A laborer or mechanic employed by a contractor, subcontractor, agent, or other person doing or contracting to do all or part of the work under a contract based on bids as provided in Minnesota Statutes 1971, section 161.32, to which the state is a party, for the construction or maintenance of a highway, may not be permitted or required to work longer than the prevailing hours of labor unless the laborer or mechanic is paid for all hours in excess of the prevailing hours at a rate of at least 1-1/2 times the hourly basic rate of pay of the laborer or mechanic. The laborer or mechanic must be paid at least the prevailing wage rate in the same or most similar trade or occupation in the area.
This section does not apply to wage rates and hours of employment of laborers or mechanics engaged in the processing or manufacture of materials or products, or to the delivery of materials or products by or for commercial establishments which have a fixed place of business from which they regularly supply the processed or manufactured materials or products. This section applies to laborers or mechanics who deliver mineral aggregate such as sand, gravel, or stone which is incorporated into the work under the contract by depositing the material substantially in place, directly or through spreaders, from the transporting vehicle.
The Department of Labor and Industry shall conduct investigations and hold public hearings necessary to define classes of laborers and mechanics and to determine the hours of labor and wage rates prevailing in all areas of the state for all classes of labor and mechanics commonly employed in highway construction work, so as to determine prevailing hours of labor, prevailing wage rates, and hourly basic rates of pay.
The department shall determine the nature of the equipment furnished by truck drivers who own and operate trucks on contract work to determine minimum rates for the equipment, and shall establish by rule minimum rates to be computed into the prevailing wage rate.
The commissioner of labor and industry shall at least once a year certify the prevailing hours of labor, the prevailing wage rate, and the hourly basic rate of pay for all classes of laborers and mechanics referred to in subdivision 3 in each area. The certification must also include future hours and rates when they can be determined for classes of laborers and mechanics in an area. The certification must specifically state the effective dates of future hours and rates when they are certified. If a construction project extends into more than one area there shall be only one standard of hours of labor and wage rates for the entire project. A person aggrieved by a final determination of the commissioner may petition the commissioner for reconsideration of findings. A person aggrieved by a decision of the commissioner after reconsideration may within 20 days after the decision petition the commissioner for a public hearing as in a contested case under sections 14.57 to 14.61. If the commissioner finds that a change in the certified prevailing hours of labor, prevailing wage rate, and the hourly basic rate of pay for a class of laborers or mechanics in any area is required, the commissioner may at any time certify that change.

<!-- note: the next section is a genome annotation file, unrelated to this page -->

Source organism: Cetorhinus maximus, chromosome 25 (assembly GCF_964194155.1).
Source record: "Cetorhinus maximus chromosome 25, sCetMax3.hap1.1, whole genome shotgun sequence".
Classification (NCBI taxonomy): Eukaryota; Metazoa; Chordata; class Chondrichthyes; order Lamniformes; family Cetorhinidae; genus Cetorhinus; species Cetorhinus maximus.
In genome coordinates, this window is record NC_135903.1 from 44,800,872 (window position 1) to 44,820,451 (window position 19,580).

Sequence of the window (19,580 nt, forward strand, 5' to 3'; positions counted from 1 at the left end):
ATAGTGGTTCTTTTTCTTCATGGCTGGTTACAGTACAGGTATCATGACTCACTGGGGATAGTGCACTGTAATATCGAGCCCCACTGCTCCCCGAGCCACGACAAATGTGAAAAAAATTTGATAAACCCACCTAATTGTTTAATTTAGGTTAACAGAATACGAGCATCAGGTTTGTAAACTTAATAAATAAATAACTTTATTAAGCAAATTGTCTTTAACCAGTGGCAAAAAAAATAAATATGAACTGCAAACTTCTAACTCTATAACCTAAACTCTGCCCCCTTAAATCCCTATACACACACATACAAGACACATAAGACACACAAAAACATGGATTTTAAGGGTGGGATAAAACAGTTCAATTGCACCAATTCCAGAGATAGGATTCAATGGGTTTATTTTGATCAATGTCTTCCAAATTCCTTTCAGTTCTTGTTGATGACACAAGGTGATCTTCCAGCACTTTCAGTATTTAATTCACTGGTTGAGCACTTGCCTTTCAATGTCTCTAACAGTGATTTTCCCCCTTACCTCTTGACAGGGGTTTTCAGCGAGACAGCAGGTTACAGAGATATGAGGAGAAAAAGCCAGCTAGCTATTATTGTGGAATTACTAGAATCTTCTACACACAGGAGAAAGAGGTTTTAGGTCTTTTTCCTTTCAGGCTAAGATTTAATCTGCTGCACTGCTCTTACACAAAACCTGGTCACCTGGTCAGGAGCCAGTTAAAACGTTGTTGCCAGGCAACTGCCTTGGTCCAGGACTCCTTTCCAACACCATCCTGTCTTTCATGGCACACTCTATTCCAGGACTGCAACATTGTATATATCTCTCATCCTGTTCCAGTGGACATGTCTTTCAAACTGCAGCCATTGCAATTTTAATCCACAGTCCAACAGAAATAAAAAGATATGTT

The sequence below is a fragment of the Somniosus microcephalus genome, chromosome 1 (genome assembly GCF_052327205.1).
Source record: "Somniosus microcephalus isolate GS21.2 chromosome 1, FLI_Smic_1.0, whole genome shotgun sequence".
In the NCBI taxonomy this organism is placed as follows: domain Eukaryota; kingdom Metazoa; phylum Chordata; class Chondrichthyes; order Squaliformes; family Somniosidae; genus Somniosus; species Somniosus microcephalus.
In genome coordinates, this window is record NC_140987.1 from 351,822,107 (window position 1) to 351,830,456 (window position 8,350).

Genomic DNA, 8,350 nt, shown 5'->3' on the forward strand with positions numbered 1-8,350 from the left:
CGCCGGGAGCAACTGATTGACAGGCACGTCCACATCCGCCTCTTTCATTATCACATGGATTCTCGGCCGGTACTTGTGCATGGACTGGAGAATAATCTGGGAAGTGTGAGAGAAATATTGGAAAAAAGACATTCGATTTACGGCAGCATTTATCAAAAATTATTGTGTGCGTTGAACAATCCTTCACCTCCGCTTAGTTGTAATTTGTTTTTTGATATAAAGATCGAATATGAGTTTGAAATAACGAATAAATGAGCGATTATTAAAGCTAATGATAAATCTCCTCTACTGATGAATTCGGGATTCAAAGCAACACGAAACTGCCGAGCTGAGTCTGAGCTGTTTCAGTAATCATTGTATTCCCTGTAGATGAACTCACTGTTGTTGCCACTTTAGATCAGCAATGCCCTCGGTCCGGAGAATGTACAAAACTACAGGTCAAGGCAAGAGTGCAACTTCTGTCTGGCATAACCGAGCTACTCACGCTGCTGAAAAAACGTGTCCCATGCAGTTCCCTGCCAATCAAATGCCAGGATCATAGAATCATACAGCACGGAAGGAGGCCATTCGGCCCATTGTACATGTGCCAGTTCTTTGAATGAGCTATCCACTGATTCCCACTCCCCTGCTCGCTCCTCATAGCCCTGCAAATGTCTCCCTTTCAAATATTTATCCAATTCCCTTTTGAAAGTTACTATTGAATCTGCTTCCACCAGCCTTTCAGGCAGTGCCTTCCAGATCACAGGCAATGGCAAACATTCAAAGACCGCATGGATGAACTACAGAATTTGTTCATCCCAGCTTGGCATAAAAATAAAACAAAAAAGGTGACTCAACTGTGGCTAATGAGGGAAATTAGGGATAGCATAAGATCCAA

The prevailing hours of labor, the prevailing wage rates, the hourly basic rates of pay, and classifications for all labor as certified by the commissioner must be specifically stated in the proposals and contracts for each highway construction contract to which the state is a party. These hours, rates, and classifications, together with the provisions of subdivision 6, must be kept posted on the project by the employer in at least one conspicuous place for the information of employees working on the project.
A contractor, subcontractor, or agent who violates this section is guilty of a misdemeanor and may be fined not more than $300 or imprisoned not more than 90 days or both. Each day that the violation continues is a separate offense.
Whoever induces a job applicant or employee on any project subject to this section to give up or forgo any part of the wages to which entitled under the contract governing the project by threat not to employ, by threat of dismissal from employment, or by any other means may be fined not exceeding $1,000 or imprisoned not more than one year or both.
Any employee under this section who knowingly permits the contractor or subcontractor to pay less than the prevailing wage rate set forth in the contract, or who gives up any part of the compensation to which entitled under the contract, may be fined not exceeding $40 or imprisoned not more than 30 days or both. Each day any violation of this paragraph continues is a separate offense.
The Department of Transportation shall require adherence to this section. The commissioner of transportation may demand and every contractor and subcontractor shall furnish copies of payrolls. The commissioner of transportation may examine all records relating to hours of work and the wages paid laborers and mechanics on work to which this section applies. Upon request of the Department of Transportation or upon complaint of alleged violation, the county attorney of the county in which the work is located shall investigate and prosecute violations in a court of competent jurisdiction.